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The Hawk News

The Student News Site of St. Joseph's University

The Hawk News

The Student News Site of St. Joseph's University

The Hawk News

Fit to be king
Lilli Dellheim, Special to the Hawk • July 13, 2024

I have a name

I+have+a+name

Stop defining women by their relationships

My name is Emily Graham.

It’s not a very unique name. In the 1990s, Emily was the number three most popular girls’ name in the U.S., making it to the top position from 1996 to 2003. That makes it highly probable that Emily is one of the most common female name on campus.

So why then do people seem to frequently forget my name, opting to call me so-and-so’s girlfriend instead?

On many occasions, when I am with my significant other around campus, I receive greetings such as, “Hi, so-and-so’s girlfriend,” or, “Hey, is that your girlfriend?”

It’s one thing for someone meeting me for the first time not to know my name and find some other way to identify me. However, the polite follow-up would be to ask my name rather than continue to refer to me in some form of the possessive.

ILLUSTRATION: OLIVIA HEISTERKAMP ’19/THE HAWK

These scenarios play out in one of two ways. First, the person ignores my existence, directing the question, “Is that your girlfriend?” to the man beside me then moving on to a new topic.

Second, the person knowingly refers to me as The Girlfriendwhether they know my real name or notas some kind of joke.

Whether the joke is on me or him is unclear, but the insult definitely hits me harder.

I often wonder why so many people ignore the fact that I have a name that is objectively easy to remember. Most of the time, I do not believe their intentions are malicious. However, the painful and regressive consequences are what matter.

We talk about the patriarchy frequently in terms of political power, the wage gap and maternity leave. But the harm of patriarchal values plays out in everyday interactions that many of us might not even notice.

This phenomenon is sometimes known as microaggression, or the subtle “slights, snubs or insults, whether intentional or unintentional, which communicate hostile, derogatory or negative messages” to members of marginalized groups, according to Psychology Today.

Microaggressions can take on many forms, including snide comments that reduce women to nothing more than someone’s girlfriend.

Just because this form of sexism is happening on a smaller scale than issues like inequality in the fields of science, technology, engineering and mathematics (STEM) or sexual harassment in the workplace, they still have detrimental effects on women and society as a whole.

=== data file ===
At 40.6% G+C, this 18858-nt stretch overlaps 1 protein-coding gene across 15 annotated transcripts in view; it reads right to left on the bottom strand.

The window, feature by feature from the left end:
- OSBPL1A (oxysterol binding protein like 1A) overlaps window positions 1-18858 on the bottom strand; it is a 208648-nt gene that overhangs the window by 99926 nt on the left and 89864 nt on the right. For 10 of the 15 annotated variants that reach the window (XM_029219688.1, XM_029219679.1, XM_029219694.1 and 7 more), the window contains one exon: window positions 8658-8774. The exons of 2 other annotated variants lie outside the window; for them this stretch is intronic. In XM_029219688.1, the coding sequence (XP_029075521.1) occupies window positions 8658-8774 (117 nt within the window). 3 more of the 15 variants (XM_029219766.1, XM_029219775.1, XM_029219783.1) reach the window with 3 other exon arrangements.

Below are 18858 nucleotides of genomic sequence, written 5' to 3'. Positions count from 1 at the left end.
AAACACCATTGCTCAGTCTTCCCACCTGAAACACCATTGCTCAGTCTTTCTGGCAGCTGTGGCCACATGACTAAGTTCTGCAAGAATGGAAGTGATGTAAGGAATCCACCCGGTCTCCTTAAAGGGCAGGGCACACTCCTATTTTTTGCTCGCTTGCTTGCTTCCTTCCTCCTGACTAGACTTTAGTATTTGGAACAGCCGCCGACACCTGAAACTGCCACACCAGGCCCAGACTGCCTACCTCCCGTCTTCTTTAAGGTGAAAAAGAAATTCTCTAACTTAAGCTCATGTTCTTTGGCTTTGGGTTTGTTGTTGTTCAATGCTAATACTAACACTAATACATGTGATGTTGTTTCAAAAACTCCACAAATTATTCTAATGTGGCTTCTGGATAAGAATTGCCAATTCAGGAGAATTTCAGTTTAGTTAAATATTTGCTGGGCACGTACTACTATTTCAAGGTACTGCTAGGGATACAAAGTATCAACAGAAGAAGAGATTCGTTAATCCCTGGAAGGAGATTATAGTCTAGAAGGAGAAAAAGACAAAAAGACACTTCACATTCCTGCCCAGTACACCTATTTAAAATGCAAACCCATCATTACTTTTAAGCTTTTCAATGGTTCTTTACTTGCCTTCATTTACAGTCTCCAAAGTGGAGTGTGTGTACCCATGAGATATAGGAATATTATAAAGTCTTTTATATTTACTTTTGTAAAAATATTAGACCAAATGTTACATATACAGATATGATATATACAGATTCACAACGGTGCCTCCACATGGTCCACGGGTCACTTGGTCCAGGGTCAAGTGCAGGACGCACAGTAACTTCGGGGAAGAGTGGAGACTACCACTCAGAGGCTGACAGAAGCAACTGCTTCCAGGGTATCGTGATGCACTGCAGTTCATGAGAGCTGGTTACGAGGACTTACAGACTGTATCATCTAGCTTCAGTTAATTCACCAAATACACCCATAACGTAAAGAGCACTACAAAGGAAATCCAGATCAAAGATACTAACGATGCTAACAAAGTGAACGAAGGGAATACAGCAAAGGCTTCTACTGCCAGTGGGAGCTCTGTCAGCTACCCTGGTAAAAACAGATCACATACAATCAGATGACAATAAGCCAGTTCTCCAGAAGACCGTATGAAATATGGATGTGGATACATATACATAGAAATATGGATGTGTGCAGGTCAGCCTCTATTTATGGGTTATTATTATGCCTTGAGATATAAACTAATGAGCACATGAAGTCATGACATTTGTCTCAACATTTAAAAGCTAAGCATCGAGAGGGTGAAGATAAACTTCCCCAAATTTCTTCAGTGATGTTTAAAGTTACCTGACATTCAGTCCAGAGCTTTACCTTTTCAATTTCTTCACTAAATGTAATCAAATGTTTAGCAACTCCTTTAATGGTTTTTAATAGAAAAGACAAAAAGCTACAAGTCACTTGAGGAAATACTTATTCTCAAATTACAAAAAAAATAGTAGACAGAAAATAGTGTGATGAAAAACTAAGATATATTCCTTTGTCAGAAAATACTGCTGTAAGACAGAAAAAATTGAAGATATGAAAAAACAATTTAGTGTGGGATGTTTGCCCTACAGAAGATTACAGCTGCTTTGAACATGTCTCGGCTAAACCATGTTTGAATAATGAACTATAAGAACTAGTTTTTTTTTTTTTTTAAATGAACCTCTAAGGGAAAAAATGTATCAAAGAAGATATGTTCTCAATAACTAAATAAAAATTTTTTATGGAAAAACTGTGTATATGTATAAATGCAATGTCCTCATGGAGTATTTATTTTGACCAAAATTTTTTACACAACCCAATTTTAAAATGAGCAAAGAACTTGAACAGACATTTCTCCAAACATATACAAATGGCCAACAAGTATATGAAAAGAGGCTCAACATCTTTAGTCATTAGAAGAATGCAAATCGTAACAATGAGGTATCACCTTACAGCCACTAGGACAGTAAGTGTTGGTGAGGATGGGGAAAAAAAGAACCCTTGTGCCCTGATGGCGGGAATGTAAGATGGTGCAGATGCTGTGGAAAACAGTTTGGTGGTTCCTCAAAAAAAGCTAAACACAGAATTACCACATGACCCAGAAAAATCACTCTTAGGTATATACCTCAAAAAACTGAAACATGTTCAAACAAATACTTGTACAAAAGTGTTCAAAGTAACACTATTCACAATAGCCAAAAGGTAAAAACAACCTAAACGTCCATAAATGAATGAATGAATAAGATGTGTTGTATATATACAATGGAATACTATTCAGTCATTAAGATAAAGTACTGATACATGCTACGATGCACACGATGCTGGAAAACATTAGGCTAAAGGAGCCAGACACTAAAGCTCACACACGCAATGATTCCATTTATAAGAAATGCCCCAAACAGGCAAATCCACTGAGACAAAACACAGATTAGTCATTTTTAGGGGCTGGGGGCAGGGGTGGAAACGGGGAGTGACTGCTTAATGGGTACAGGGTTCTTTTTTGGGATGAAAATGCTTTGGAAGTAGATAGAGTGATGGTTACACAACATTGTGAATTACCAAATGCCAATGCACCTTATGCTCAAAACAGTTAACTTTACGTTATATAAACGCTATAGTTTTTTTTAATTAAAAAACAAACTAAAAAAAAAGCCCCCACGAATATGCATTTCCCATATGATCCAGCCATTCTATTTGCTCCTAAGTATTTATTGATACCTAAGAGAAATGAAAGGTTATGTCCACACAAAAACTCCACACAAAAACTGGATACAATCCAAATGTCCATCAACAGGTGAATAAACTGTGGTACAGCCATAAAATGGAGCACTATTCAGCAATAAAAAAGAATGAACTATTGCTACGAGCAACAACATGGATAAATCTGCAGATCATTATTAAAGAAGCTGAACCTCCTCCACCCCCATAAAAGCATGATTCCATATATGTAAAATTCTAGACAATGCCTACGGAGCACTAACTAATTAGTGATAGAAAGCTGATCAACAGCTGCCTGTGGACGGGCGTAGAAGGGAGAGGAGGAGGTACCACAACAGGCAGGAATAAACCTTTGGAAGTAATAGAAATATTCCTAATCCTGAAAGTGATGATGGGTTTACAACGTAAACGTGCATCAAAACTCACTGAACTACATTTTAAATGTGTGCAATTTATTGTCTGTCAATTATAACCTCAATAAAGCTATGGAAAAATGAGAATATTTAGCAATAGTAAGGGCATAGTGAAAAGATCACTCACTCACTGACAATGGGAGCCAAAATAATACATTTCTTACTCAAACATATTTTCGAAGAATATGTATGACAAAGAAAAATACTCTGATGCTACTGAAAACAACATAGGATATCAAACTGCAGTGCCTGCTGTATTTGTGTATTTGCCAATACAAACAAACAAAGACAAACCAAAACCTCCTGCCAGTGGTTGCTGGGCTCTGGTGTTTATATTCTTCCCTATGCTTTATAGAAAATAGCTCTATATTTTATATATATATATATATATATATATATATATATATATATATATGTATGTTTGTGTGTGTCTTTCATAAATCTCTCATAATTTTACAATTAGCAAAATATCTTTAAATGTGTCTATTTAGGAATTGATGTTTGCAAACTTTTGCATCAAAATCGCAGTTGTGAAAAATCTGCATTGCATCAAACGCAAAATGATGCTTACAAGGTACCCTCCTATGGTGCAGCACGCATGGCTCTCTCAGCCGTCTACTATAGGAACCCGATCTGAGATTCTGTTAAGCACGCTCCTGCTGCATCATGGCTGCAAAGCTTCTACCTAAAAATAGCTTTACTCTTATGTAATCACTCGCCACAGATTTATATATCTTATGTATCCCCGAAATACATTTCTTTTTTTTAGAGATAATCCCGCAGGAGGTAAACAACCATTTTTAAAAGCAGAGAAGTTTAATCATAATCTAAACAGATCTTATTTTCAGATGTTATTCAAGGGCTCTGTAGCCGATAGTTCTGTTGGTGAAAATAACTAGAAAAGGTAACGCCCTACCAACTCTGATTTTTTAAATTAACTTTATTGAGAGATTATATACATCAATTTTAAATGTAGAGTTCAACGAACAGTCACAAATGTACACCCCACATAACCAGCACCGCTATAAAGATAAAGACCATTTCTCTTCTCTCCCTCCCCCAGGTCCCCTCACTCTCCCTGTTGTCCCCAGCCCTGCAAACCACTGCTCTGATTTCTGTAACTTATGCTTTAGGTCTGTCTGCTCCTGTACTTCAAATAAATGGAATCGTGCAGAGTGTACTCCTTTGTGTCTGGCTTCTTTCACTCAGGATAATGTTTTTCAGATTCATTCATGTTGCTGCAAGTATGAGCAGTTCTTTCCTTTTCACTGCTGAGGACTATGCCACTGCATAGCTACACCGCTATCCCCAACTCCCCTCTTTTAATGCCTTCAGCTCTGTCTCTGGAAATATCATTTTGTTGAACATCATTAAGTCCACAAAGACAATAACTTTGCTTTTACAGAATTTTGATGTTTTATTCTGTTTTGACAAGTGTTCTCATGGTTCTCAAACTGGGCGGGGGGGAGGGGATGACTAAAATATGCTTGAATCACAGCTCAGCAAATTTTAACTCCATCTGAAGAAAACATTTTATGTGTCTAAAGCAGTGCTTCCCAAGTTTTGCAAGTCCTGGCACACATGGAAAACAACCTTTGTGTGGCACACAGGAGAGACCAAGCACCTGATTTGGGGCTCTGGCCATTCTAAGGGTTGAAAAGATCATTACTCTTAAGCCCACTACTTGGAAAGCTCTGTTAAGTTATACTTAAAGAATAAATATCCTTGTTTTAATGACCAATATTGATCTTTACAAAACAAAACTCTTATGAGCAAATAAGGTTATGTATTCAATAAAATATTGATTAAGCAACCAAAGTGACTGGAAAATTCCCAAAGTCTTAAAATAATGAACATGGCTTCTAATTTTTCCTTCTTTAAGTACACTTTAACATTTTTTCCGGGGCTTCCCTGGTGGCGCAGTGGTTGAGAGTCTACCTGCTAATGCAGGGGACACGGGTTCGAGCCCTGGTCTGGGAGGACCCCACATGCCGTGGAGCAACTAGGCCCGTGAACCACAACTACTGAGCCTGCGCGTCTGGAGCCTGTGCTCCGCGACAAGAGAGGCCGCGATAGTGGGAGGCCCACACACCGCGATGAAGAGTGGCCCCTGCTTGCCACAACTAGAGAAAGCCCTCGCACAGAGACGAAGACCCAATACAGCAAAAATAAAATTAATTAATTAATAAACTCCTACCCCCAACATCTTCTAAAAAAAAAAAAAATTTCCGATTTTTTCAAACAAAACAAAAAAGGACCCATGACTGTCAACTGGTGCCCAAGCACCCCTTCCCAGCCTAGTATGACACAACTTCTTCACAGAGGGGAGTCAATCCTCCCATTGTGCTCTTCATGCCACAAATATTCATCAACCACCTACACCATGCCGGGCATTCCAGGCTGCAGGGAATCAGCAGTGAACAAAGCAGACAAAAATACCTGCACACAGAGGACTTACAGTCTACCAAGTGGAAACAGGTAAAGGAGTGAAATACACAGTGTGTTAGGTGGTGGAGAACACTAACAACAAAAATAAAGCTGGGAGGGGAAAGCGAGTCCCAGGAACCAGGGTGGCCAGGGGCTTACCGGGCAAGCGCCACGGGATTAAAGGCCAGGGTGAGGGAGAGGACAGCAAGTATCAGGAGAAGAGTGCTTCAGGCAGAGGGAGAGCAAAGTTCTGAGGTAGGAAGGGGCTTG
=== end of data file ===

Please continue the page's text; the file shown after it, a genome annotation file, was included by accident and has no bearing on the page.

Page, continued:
Historically, women have been viewed and treated like property. The expectation that women live to serve as wives, mothers and homemakers is not a dying notion.

Because of commonplace expressions like, “Trophy Wife” and “Wife me up,” and commercials that equate women to beer or cars, the objectification of women is not only alive, but it is normalized in our language and media.

When people call me so-and-so’s girlfriend, they most likely do not see it as an act of aggression, micro or otherwise, just as women who post a photo of their homemade dinner with the caption, “Wife me up” don’t realize they may be perpetuating restrictive stereotypes about the role of women.

A woman should be able to be a good cook, keep their living space clean and wear traditionally feminine clothing without being labeled a “good” wife or girlfriend. And a woman who doesn’t do all of those things should not be labeled a “bad” wife or girlfriend. The point is that not everything a woman does is related to her relationship to a man if she is straight.

Too often we only talk about women in association with men. There is something wrong with a woman if she is not seen as desirable by men. And as women, we often think of ourselves positively or negatively in terms that reflect what we see as antiquated gender roles.

Just as a girlfriend is not a trophy, a boyfriend is not a marker of success as a woman. Being in a relationship does not mean each person is defined in relation to the other. It is partnership, companionship, friendship and more.

It is all the more hurtful to experience these microaggressions from another woman. I have seen women act out against each other over a man. I have been told to my face by a friend that spending time with my significant other makes her jealous. I have been called “The Girlfriend” by other women who do in fact know my name.

I am not blaming women for their own mistreatment, but I am asking them to be more aware of what’s going on.

Sexist microaggressions are so common because they are normalized. We don’t even realize when they are hurtful and dehumanizing, especially when they are so ingrained in everyday culture.

While microaggressions can be difficult to identify, they can be easy to solve once we become aware of them. At an individual level, we can stop defining women by their relationships to men and start recognizing them as human beings regardless of their gender.

I am a junior communication studies major, on track for a Spanish double major and an English minor. I am a tutor in the Writing Center. I am the Copy Chief of The Hawk newspaper.

I have become all of these things without the help of a man.

I am Emily Graham.

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